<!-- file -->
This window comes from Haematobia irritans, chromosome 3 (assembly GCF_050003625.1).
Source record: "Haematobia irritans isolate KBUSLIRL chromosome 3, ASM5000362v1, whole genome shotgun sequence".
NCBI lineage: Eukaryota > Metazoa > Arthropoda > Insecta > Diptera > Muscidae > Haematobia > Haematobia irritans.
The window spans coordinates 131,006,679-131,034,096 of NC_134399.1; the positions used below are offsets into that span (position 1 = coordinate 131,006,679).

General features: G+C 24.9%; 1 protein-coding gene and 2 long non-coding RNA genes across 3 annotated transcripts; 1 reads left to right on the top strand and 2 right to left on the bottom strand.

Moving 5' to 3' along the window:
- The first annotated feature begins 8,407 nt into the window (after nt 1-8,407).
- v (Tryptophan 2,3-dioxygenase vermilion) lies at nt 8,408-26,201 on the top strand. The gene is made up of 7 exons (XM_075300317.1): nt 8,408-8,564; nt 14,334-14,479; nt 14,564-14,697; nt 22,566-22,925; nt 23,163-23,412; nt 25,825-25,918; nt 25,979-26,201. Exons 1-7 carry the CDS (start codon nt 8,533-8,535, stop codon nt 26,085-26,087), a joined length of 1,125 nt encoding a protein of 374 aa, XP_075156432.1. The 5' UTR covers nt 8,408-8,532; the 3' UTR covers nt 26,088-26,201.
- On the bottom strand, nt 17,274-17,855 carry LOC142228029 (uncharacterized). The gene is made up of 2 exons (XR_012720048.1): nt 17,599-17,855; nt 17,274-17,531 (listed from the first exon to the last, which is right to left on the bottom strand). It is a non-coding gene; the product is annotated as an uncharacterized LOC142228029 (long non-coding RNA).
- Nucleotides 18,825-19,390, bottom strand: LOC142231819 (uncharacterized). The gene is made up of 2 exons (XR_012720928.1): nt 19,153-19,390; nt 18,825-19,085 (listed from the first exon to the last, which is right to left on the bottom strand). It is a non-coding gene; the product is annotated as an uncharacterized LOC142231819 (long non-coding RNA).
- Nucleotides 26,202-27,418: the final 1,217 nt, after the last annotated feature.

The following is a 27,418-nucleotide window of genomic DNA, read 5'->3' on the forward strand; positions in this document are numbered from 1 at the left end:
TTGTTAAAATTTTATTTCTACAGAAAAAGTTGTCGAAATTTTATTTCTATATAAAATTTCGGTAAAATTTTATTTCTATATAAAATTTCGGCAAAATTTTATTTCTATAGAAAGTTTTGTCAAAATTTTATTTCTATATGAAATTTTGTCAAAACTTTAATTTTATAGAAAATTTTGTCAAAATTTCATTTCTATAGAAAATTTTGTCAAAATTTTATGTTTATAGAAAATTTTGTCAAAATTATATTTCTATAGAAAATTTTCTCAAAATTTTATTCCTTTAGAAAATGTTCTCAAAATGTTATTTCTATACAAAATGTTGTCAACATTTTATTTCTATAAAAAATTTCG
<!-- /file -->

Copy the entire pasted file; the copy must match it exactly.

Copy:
This window comes from Haematobia irritans, chromosome 3 (assembly GCF_050003625.1).
Source record: "Haematobia irritans isolate KBUSLIRL chromosome 3, ASM5000362v1, whole genome shotgun sequence".
NCBI lineage: Eukaryota > Metazoa > Arthropoda > Insecta > Diptera > Muscidae > Haematobia > Haematobia irritans.
The window spans coordinates 131,006,679-131,034,096 of NC_134399.1; the positions used below are offsets into that span (position 1 = coordinate 131,006,679).

General features: G+C 24.9%; 1 protein-coding gene and 2 long non-coding RNA genes across 3 annotated transcripts; 1 reads left to right on the top strand and 2 right to left on the bottom strand.

Moving 5' to 3' along the window:
- The first annotated feature begins 8,407 nt into the window (after nt 1-8,407).
- v (Tryptophan 2,3-dioxygenase vermilion) lies at nt 8,408-26,201 on the top strand. The gene is made up of 7 exons (XM_075300317.1): nt 8,408-8,564; nt 14,334-14,479; nt 14,564-14,697; nt 22,566-22,925; nt 23,163-23,412; nt 25,825-25,918; nt 25,979-26,201. Exons 1-7 carry the CDS (start codon nt 8,533-8,535, stop codon nt 26,085-26,087), a joined length of 1,125 nt encoding a protein of 374 aa, XP_075156432.1. The 5' UTR covers nt 8,408-8,532; the 3' UTR covers nt 26,088-26,201.
- On the bottom strand, nt 17,274-17,855 carry LOC142228029 (uncharacterized). The gene is made up of 2 exons (XR_012720048.1): nt 17,599-17,855; nt 17,274-17,531 (listed from the first exon to the last, which is right to left on the bottom strand). It is a non-coding gene; the product is annotated as an uncharacterized LOC142228029 (long non-coding RNA).
- Nucleotides 18,825-19,390, bottom strand: LOC142231819 (uncharacterized). The gene is made up of 2 exons (XR_012720928.1): nt 19,153-19,390; nt 18,825-19,085 (listed from the first exon to the last, which is right to left on the bottom strand). It is a non-coding gene; the product is annotated as an uncharacterized LOC142231819 (long non-coding RNA).
- Nucleotides 26,202-27,418: the final 1,217 nt, after the last annotated feature.

The following is a 27,418-nucleotide window of genomic DNA, read 5'->3' on the forward strand; positions in this document are numbered from 1 at the left end:
TTGTTAAAATTTTATTTCTACAGAAAAAGTTGTCGAAATTTTATTTCTATATAAAATTTCGGTAAAATTTTATTTCTATATAAAATTTCGGCAAAATTTTATTTCTATAGAAAGTTTTGTCAAAATTTTATTTCTATATGAAATTTTGTCAAAACTTTAATTTTATAGAAAATTTTGTCAAAATTTCATTTCTATAGAAAATTTTGTCAAAATTTTATGTTTATAGAAAATTTTGTCAAAATTATATTTCTATAGAAAATTTTCTCAAAATTTTATTCCTTTAGAAAATGTTCTCAAAATGTTATTTCTATACAAAATGTTGTCAACATTTTATTTCTATAAAAAATTTCG